Olympiastadion Berlin or Olympic stadium in English is the second largest stadium in Germany behind Borussia Dortmund’s famous Westfalenstadion. The 74,000 capacity stadium has a strong sporting tradition having hosted the infamous 1936 Olympics as well as some matches in the 1974 and 2005 Fifa world cup.
The Olympiastadion Berlin was originally built for the 1936 Summer Olympics and it hosted the opening ceremony with Adolf Hitler envisioning the stadium as a powerful propaganda piece. Designed by Architect brothers Werner and Walter March, the project named “Reichssportfeld” was built over a two year period of 1934-1936 and contained not only the original Olympiastadion but the 50,000 capacity Maifeld and the 25,000 sized Waldbühne amphitheaters.
During the Second World War the stadium was one of the few buildings that remained unscathed with only machine gun shots from the invading Soviet army being the only notable damage. After the war until 1994, the British Army held an annual celebration of the Queen’s official Birthday with Hertha Berlin Football club moving into the stadium in 1963 after an invitation by the local council to relocate away from Stadion am Gesundbrunnen.
Berlin’s Olympic Stadium first major renovations came in the early 1970s when West Germany hosted the 1974 Fifa World Cup and it needed to modernise the host stadiums as part of the bid. Three group matches were held between West Germany, Chile, East Germany and Australia, and the hosts famously went onto win the tournament.
15 Years later, the future of the Olympiastadion was up for debate as many questioned its legacy in light of not only the collapse of the Berlin but it’s ties to one of the darkest periods in humanity. Whilst some wanted to tear it down complete, others wanted to leave to crumble slowly “Like the Colosseum in Rome” with the eventual solution being a €45 million renovation for the 2006 Fifa World Cup, with an all seating capacity of 74,000.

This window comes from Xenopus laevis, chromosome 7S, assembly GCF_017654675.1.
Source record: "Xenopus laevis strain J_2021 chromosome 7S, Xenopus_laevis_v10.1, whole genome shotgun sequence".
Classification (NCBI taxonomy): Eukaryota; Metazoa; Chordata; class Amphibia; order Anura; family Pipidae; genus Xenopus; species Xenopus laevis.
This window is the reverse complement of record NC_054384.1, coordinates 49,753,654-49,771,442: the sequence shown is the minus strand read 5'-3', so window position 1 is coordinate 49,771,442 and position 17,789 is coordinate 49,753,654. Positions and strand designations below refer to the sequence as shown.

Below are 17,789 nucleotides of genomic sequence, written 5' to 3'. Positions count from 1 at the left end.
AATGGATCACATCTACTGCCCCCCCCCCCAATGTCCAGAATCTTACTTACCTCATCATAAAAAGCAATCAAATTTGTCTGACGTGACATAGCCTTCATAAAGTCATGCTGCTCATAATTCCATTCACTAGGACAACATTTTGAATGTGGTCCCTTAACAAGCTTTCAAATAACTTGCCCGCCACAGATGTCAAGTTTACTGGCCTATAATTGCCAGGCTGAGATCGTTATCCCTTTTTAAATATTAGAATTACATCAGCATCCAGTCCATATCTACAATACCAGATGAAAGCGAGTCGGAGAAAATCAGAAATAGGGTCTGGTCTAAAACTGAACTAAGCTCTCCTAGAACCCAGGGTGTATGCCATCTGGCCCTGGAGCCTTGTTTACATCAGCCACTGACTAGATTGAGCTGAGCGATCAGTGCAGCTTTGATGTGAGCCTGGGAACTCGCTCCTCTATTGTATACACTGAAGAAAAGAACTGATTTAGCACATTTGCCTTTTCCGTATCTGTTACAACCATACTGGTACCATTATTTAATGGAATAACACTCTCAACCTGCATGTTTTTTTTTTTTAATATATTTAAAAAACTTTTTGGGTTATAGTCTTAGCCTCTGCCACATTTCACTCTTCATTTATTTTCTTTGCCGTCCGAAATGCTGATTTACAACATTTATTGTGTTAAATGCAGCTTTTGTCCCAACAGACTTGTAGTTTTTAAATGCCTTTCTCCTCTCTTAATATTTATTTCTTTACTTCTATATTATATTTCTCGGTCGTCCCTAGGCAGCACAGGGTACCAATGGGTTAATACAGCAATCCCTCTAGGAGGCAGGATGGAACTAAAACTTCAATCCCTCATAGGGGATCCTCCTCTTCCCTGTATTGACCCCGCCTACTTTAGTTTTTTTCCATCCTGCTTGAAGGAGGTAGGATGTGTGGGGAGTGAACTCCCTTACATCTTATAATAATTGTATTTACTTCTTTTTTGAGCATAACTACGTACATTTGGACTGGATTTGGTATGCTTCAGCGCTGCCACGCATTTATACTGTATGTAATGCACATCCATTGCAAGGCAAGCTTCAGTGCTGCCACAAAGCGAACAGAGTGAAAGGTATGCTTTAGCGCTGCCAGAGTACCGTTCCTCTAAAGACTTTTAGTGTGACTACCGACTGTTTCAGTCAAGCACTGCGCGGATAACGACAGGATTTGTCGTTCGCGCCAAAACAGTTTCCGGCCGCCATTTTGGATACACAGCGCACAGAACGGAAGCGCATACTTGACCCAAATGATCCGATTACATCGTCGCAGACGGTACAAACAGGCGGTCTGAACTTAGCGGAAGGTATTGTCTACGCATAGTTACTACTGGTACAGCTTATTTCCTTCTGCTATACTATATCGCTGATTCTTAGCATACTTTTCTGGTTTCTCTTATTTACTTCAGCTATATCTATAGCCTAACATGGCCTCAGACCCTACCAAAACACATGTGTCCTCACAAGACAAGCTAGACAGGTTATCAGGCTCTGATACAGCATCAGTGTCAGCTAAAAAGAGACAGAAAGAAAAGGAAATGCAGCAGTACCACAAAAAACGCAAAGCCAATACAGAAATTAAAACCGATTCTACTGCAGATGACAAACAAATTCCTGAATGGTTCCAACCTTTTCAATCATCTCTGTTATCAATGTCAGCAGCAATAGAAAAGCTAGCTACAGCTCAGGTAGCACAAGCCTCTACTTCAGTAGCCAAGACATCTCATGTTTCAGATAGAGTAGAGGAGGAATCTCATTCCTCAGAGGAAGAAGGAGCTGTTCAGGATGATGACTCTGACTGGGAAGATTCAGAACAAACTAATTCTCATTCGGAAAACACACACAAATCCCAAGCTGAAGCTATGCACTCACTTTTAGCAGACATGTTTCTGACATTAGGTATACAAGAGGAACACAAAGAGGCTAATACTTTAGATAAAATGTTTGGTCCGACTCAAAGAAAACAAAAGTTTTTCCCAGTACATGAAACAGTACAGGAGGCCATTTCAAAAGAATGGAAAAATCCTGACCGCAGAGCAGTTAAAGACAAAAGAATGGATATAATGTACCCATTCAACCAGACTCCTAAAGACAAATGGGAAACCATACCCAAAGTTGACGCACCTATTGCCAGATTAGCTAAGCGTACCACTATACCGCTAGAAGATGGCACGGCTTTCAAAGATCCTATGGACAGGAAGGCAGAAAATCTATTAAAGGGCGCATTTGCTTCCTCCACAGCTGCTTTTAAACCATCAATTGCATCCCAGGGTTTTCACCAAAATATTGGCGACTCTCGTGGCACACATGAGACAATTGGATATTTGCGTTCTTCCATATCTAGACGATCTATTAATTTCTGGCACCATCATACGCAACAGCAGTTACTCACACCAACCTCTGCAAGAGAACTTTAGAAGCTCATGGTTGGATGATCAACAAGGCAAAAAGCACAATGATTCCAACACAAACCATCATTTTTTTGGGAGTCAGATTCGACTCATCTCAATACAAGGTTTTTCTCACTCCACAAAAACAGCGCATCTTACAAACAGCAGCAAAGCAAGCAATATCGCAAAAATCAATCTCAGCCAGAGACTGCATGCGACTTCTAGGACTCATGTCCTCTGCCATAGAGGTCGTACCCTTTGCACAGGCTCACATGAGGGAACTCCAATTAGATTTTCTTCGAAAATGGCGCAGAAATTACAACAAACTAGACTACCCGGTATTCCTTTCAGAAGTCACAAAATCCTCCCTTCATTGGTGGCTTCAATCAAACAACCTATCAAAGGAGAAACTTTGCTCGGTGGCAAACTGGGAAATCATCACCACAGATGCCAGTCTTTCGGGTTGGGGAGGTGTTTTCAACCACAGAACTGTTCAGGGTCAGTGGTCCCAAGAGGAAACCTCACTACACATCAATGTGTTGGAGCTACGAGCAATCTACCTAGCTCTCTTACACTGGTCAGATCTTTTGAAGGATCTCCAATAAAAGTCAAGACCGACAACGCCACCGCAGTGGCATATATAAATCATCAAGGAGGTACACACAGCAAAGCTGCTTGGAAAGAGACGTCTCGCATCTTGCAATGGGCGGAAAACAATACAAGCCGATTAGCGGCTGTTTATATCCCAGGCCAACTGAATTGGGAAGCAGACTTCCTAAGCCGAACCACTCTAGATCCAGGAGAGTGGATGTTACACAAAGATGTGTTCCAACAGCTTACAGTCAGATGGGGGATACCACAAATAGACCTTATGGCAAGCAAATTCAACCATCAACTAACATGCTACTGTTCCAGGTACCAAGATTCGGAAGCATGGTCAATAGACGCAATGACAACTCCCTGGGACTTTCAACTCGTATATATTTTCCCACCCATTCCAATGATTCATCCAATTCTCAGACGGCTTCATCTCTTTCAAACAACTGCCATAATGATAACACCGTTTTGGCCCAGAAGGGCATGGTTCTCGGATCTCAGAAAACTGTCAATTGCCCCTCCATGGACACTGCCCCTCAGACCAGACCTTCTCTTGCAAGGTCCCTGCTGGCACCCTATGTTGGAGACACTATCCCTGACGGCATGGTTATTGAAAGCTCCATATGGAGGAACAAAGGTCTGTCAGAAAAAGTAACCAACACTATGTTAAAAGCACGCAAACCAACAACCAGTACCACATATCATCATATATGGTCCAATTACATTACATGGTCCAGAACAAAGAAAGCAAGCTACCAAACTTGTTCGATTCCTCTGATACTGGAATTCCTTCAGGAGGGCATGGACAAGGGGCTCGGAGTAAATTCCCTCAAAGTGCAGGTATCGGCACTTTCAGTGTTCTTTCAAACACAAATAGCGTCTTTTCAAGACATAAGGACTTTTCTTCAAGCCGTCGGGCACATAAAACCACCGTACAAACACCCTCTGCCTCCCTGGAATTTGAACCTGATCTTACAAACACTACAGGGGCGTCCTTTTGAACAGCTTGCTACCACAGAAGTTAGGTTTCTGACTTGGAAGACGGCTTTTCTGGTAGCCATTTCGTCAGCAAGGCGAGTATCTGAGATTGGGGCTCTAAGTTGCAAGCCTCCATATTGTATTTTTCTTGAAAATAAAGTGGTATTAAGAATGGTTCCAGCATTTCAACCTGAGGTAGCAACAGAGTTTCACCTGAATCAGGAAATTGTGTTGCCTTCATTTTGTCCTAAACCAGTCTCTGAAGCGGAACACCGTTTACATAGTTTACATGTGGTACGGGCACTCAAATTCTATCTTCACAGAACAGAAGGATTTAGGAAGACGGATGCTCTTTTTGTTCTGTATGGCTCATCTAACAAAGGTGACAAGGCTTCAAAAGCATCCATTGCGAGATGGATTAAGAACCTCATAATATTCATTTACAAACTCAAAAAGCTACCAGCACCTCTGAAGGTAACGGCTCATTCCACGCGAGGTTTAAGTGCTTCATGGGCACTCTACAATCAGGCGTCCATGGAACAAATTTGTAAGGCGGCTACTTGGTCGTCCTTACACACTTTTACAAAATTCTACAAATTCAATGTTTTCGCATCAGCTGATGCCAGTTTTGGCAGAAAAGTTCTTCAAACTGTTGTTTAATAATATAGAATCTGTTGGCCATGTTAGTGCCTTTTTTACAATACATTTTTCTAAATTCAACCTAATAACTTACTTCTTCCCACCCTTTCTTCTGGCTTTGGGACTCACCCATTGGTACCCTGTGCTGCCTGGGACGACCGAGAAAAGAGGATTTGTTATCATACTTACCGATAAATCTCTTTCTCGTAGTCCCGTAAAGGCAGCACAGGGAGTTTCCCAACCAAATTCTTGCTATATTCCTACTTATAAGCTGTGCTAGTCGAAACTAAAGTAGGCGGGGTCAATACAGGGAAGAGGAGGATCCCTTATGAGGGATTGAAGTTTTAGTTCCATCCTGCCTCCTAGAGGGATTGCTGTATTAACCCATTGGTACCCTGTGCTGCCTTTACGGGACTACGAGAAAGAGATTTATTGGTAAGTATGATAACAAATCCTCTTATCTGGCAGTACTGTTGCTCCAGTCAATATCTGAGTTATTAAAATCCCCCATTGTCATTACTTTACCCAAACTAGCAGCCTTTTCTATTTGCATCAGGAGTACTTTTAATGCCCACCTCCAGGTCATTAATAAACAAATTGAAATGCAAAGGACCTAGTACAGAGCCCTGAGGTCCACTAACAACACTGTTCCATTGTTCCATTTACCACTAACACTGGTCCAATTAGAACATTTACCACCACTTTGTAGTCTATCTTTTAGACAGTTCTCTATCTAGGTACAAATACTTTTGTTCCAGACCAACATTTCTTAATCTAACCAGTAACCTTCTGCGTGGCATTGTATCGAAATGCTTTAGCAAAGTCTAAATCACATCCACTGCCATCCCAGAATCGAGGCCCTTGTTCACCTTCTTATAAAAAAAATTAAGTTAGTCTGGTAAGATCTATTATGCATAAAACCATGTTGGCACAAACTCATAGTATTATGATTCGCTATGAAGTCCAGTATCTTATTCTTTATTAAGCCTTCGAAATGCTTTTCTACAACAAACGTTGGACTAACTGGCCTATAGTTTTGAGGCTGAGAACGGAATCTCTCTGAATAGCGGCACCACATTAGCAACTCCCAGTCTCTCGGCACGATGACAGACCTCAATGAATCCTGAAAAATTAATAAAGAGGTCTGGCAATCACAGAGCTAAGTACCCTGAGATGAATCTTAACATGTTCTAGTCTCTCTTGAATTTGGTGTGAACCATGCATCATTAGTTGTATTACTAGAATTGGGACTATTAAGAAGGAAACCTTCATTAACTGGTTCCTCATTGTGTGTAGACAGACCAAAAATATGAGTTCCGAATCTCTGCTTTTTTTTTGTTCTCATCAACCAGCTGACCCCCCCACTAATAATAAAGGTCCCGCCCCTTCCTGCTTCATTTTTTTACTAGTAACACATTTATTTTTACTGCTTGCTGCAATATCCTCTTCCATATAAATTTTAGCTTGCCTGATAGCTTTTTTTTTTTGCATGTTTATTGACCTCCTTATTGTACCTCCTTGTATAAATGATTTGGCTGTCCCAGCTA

Below is a seating plan of Hertha BSC Berlin’s Olympiastadion Berlin:
The Olympiastadion can be divided into four sections: Gegentribune (North), Kurve Ost (East), Hauptribune (South) and West Kurve.
Click the thumbnails above to enlarge an image of each stand and to read a more detailed description of each part of the stadium.
The Matchday Experience
Away fans who make the trip to Berlin are housed in the south-west corner of the stadium where the aperture for the Bell Tower is located. The standard allocation of tickets sees fans occupy the southern side of the goal-end, however if the demand or occasion necessitates it, then tickets will also be sold for the side towards the northern grandstand.
Although the classic problems of an Athletics Track still remains for football fans, The Olympiastadion which dates back to the 20th century feels vibrant with the colorful use of blue serving to lift the shackles of the ground’s doomy past.
The views from the stands are all unrestricted, and the remodelling of the roof gives the stadium a new modern exterior making it one of the sleekest grounds in Europe.
Berlin is regarded as one of the trendiest city’s in the world and this manifests itself in a lively night-life and entertainment scene.
Although you can be sure to find plenty of arty establishments, there’s still a demand for traditional boozers and sports clubs, with the map below outlining some of the most popular ones in the city.
Once you have arrived either via the train or metro there are quite a few options within the surrounding sports complex and surrounding roads. Restaurants include Il Cardinale, Ristorante Pizzeria II Passetto ( both Italian) and Preußisches Landwirtshaus (Prussian) Food.
Inside the stadium you can get an assortment of fast food options with the Currywurst sausage and chips a popular local delicacy, plus locally brewed Pilsener Beer, although be warned that the stadium operates a cashless card system which is a bit of a ball ache.